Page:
Hillside Veterinary Centre

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146 Crewe Road, Nantwich, Cheshire, CW5 6NB
Telephone: 01270 625310

 

Backyard Poultry

BACKYARD POULTRY

Avian influenza (bird flu) update (Dec 2016)...

We keep poultry in a casual ‘pet’ way with little concern for commercial viability. We have one group out the back that used to be free-range until the local foxes reduced that option. They now have a raised coop and a fenced area. In what was our front garden, until the girls moved in, live four Orpington’s. These are big, gentle birds which seem intent on bulldozing over any surviving trees. They all have names, but collectively they are referred to as the tsunamis. Some lay eggs, some don’t.

But poultry are not pets in the United Kingdom; they are farm animals subject to the laws of the land. Any flock over 50 birds must be registered with DEFRA. This is to prevent our cute albeit some-time vicious friends acting as a reservoir of disease for the poultry industry.  To this end, it is illegal to feed food scraps to hens. One of the last outbreaks of Swine Fever was started by a ham sandwich dropped on a public foot path adjacent to an outdoor piggery.  My interpretation is cooking porridge, especially for your hens on a cold morning, is not food scraps, but left over egg sandwiches are.

The other requirement is that dead hens must be cremated not buried. Again reducing the risk to the national flock. The Practice can arrange a simple cremation service starting from £6 for a single bird.

Our little flocks are at risk from diseases introduced from wild bird or new members. Marek’s Disease, spread by dander, is a viral neoplastic disease that infiltrates the nervous system. Vaccination is at a day old. Respiratory diseases; Infectious Bronchitis (Corona virus) causing respiratory signs and kidney disease, Avian Rhinotracheitis (pneumovirus) causing swollen head and respiratory disease, and Mycoplasma gallisepticum causing respiratory disease with discharges. These can be vaccinated against as can Salmonella.  The salmonella vaccine covers only two of several species.  The vaccines come in 1000 dose vials and must be used within 2 hours, however they are relatively cheap.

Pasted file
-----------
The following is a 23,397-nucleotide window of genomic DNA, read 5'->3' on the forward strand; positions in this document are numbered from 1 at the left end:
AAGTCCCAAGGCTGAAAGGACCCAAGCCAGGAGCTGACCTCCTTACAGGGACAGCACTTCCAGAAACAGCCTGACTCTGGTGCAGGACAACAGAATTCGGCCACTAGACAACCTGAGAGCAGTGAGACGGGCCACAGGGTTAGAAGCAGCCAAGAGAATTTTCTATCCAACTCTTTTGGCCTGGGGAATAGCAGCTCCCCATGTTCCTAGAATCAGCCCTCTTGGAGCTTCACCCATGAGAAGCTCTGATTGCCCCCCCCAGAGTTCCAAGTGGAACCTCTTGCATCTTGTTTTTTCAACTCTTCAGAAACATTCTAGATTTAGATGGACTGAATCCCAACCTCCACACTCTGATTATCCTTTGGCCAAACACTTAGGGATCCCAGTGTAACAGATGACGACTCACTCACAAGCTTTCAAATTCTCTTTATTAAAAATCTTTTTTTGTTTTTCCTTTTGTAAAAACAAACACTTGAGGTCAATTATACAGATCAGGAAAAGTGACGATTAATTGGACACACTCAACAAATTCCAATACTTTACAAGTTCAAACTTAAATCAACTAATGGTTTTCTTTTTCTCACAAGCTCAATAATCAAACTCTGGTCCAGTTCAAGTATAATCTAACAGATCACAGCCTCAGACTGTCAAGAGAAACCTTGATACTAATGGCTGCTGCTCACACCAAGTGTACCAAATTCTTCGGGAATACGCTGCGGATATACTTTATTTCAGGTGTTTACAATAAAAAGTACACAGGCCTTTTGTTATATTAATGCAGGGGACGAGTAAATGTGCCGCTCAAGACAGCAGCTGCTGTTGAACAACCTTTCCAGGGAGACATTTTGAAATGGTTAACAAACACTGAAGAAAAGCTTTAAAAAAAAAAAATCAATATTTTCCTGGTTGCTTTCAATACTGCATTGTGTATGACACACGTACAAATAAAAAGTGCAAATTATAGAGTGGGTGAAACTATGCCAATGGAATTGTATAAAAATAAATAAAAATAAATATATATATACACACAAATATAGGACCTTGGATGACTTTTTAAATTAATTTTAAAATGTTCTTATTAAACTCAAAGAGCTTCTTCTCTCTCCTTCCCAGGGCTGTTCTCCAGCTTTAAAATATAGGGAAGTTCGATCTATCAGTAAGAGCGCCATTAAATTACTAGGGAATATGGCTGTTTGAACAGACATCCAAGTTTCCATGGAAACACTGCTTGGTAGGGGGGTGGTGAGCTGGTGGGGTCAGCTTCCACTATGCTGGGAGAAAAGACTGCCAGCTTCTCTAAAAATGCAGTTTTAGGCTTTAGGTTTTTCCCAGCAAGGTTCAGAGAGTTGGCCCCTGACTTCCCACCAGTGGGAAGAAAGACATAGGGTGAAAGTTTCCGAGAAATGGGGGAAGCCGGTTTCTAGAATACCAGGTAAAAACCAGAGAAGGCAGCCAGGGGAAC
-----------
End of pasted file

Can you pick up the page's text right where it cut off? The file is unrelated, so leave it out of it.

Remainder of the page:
We don’t vaccinate our hens, but would plan to do so if there was a problem in the area. Problem with salmonella can be controlled with general cleanliness. Keeping the bedding fresh, putting the feed bowls away at night to discourage rodents. We’ve netted one area to discourage crows, but I’m afraid we appear to be feeding a pheasant, a mallard and tree sparrows along with the Orpington’s.

Coccidiosis is a common problem with poultry. This is a protozoal disease that affects the caeca, intestine or liver depending on species. The signs are an ill bird with loose bloody droppings. We can provide faecal testing for coccidia and worm eggs for £16, and including salmonella £35.

Our main trouble is mites. Having an oak tree next to the flock can act as a reservoir for all manner of critters. I have resorted to off-licence use of Acclaim on the coop, attempting to penetrate all nooks and crannies; and Ivomectin drops on the hens. With off-licence use of drugs, things can go wrong and only you are responsible. The other problems are being hen-pecked, and age. Each subsequent season a hen will produce fewer eggs, but larger ones. Their calcium reserves can also drop resulting in soft shelled, even larger eggs being propelled by weak muscles. Egg-binding and egg peritonitis risks increase with age. Calcium supplementation (oyster shell), sun-light and exercise can help.

We are not a specialist practice but are hen-friendly.

The nearest Commercial Poultry vets is Manor Court Vets at Tarvin, Cheshire. www.manorcourtvets.co.uk ; a reasonable source for equipment and supplies appears to be Interhatch. www.interhatch.com, but we have not used them yet. The Poultry Club, www.poultryclub.org, is a good source for further information.

 


 

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